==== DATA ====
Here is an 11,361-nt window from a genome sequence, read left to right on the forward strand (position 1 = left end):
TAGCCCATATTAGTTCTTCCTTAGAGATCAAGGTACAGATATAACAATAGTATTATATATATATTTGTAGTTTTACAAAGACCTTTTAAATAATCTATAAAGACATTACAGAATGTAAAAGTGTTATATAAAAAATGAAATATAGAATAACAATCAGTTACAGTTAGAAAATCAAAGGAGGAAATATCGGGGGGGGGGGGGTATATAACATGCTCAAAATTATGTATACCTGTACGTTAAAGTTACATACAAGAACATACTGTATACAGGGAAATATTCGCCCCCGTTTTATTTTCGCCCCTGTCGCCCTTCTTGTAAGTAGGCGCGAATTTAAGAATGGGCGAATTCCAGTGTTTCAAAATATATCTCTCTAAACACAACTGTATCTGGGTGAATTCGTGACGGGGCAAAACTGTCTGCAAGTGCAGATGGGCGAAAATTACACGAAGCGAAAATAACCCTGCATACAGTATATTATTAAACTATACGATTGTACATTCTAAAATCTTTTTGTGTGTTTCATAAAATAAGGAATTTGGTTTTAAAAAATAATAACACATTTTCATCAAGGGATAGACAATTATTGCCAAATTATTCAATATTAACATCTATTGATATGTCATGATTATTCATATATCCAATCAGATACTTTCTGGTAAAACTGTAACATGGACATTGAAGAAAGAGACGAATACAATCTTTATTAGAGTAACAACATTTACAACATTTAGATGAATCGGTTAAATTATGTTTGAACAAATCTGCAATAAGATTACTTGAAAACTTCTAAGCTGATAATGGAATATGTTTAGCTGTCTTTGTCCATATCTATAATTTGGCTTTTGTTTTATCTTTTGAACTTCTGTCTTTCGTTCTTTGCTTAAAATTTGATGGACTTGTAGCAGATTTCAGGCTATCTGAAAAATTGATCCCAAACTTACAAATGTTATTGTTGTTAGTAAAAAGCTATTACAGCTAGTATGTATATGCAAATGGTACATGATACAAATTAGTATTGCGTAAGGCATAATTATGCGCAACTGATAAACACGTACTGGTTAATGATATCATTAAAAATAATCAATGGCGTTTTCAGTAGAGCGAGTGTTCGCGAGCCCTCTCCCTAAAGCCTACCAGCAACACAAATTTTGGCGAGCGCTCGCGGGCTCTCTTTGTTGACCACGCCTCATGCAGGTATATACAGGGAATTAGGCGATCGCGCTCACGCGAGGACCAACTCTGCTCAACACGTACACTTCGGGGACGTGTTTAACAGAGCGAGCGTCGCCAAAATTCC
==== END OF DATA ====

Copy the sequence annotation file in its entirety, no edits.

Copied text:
Here is an 11,361-nt window from a genome sequence, read left to right on the forward strand (position 1 = left end):
TAGCCCATATTAGTTCTTCCTTAGAGATCAAGGTACAGATATAACAATAGTATTATATATATATTTGTAGTTTTACAAAGACCTTTTAAATAATCTATAAAGACATTACAGAATGTAAAAGTGTTATATAAAAAATGAAATATAGAATAACAATCAGTTACAGTTAGAAAATCAAAGGAGGAAATATCGGGGGGGGGGGGGTATATAACATGCTCAAAATTATGTATACCTGTACGTTAAAGTTACATACAAGAACATACTGTATACAGGGAAATATTCGCCCCCGTTTTATTTTCGCCCCTGTCGCCCTTCTTGTAAGTAGGCGCGAATTTAAGAATGGGCGAATTCCAGTGTTTCAAAATATATCTCTCTAAACACAACTGTATCTGGGTGAATTCGTGACGGGGCAAAACTGTCTGCAAGTGCAGATGGGCGAAAATTACACGAAGCGAAAATAACCCTGCATACAGTATATTATTAAACTATACGATTGTACATTCTAAAATCTTTTTGTGTGTTTCATAAAATAAGGAATTTGGTTTTAAAAAATAATAACACATTTTCATCAAGGGATAGACAATTATTGCCAAATTATTCAATATTAACATCTATTGATATGTCATGATTATTCATATATCCAATCAGATACTTTCTGGTAAAACTGTAACATGGACATTGAAGAAAGAGACGAATACAATCTTTATTAGAGTAACAACATTTACAACATTTAGATGAATCGGTTAAATTATGTTTGAACAAATCTGCAATAAGATTACTTGAAAACTTCTAAGCTGATAATGGAATATGTTTAGCTGTCTTTGTCCATATCTATAATTTGGCTTTTGTTTTATCTTTTGAACTTCTGTCTTTCGTTCTTTGCTTAAAATTTGATGGACTTGTAGCAGATTTCAGGCTATCTGAAAAATTGATCCCAAACTTACAAATGTTATTGTTGTTAGTAAAAAGCTATTACAGCTAGTATGTATATGCAAATGGTACATGATACAAATTAGTATTGCGTAAGGCATAATTATGCGCAACTGATAAACACGTACTGGTTAATGATATCATTAAAAATAATCAATGGCGTTTTCAGTAGAGCGAGTGTTCGCGAGCCCTCTCCCTAAAGCCTACCAGCAACACAAATTTTGGCGAGCGCTCGCGGGCTCTCTTTGTTGACCACGCCTCATGCAGGTATATACAGGGAATTAGGCGATCGCGCTCACGCGAGGACCAACTCTGCTCAACACGTACACTTCGGGGACGTGTTTAACAGAGCGAGCGTCGCCAAAATTCC